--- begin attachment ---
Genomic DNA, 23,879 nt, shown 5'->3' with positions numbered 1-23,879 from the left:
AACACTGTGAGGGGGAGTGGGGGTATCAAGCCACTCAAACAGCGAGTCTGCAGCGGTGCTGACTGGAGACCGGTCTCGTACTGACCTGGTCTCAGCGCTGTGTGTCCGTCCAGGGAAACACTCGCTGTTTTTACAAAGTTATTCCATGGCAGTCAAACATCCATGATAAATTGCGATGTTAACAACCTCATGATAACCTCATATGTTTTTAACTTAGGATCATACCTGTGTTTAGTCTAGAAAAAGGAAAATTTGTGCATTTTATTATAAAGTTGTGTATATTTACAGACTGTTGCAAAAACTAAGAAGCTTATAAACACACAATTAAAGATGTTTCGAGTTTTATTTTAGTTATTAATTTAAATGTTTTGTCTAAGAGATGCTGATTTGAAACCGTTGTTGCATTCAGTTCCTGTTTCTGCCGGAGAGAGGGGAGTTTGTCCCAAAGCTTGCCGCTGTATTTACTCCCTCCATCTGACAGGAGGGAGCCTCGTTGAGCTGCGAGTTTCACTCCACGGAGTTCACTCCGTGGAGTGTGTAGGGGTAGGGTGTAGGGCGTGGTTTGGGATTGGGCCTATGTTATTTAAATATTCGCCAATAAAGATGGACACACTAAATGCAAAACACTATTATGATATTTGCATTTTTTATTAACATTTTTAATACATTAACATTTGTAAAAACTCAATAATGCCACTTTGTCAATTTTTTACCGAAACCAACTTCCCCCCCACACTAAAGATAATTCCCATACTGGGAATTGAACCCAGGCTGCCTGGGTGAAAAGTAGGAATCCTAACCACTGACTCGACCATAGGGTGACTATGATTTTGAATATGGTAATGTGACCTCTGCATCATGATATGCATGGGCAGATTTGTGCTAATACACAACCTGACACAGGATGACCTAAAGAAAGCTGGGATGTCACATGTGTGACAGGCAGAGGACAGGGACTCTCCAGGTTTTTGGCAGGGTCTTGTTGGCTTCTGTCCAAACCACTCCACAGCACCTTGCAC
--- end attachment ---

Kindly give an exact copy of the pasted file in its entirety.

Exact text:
Genomic DNA, 23,879 nt, shown 5'->3' with positions numbered 1-23,879 from the left:
AACACTGTGAGGGGGAGTGGGGGTATCAAGCCACTCAAACAGCGAGTCTGCAGCGGTGCTGACTGGAGACCGGTCTCGTACTGACCTGGTCTCAGCGCTGTGTGTCCGTCCAGGGAAACACTCGCTGTTTTTACAAAGTTATTCCATGGCAGTCAAACATCCATGATAAATTGCGATGTTAACAACCTCATGATAACCTCATATGTTTTTAACTTAGGATCATACCTGTGTTTAGTCTAGAAAAAGGAAAATTTGTGCATTTTATTATAAAGTTGTGTATATTTACAGACTGTTGCAAAAACTAAGAAGCTTATAAACACACAATTAAAGATGTTTCGAGTTTTATTTTAGTTATTAATTTAAATGTTTTGTCTAAGAGATGCTGATTTGAAACCGTTGTTGCATTCAGTTCCTGTTTCTGCCGGAGAGAGGGGAGTTTGTCCCAAAGCTTGCCGCTGTATTTACTCCCTCCATCTGACAGGAGGGAGCCTCGTTGAGCTGCGAGTTTCACTCCACGGAGTTCACTCCGTGGAGTGTGTAGGGGTAGGGTGTAGGGCGTGGTTTGGGATTGGGCCTATGTTATTTAAATATTCGCCAATAAAGATGGACACACTAAATGCAAAACACTATTATGATATTTGCATTTTTTATTAACATTTTTAATACATTAACATTTGTAAAAACTCAATAATGCCACTTTGTCAATTTTTTACCGAAACCAACTTCCCCCCCACACTAAAGATAATTCCCATACTGGGAATTGAACCCAGGCTGCCTGGGTGAAAAGTAGGAATCCTAACCACTGACTCGACCATAGGGTGACTATGATTTTGAATATGGTAATGTGACCTCTGCATCATGATATGCATGGGCAGATTTGTGCTAATACACAACCTGACACAGGATGACCTAAAGAAAGCTGGGATGTCACATGTGTGACAGGCAGAGGACAGGGACTCTCCAGGTTTTTGGCAGGGTCTTGTTGGCTTCTGTCCAAACCACTCCACAGCACCTTGCAC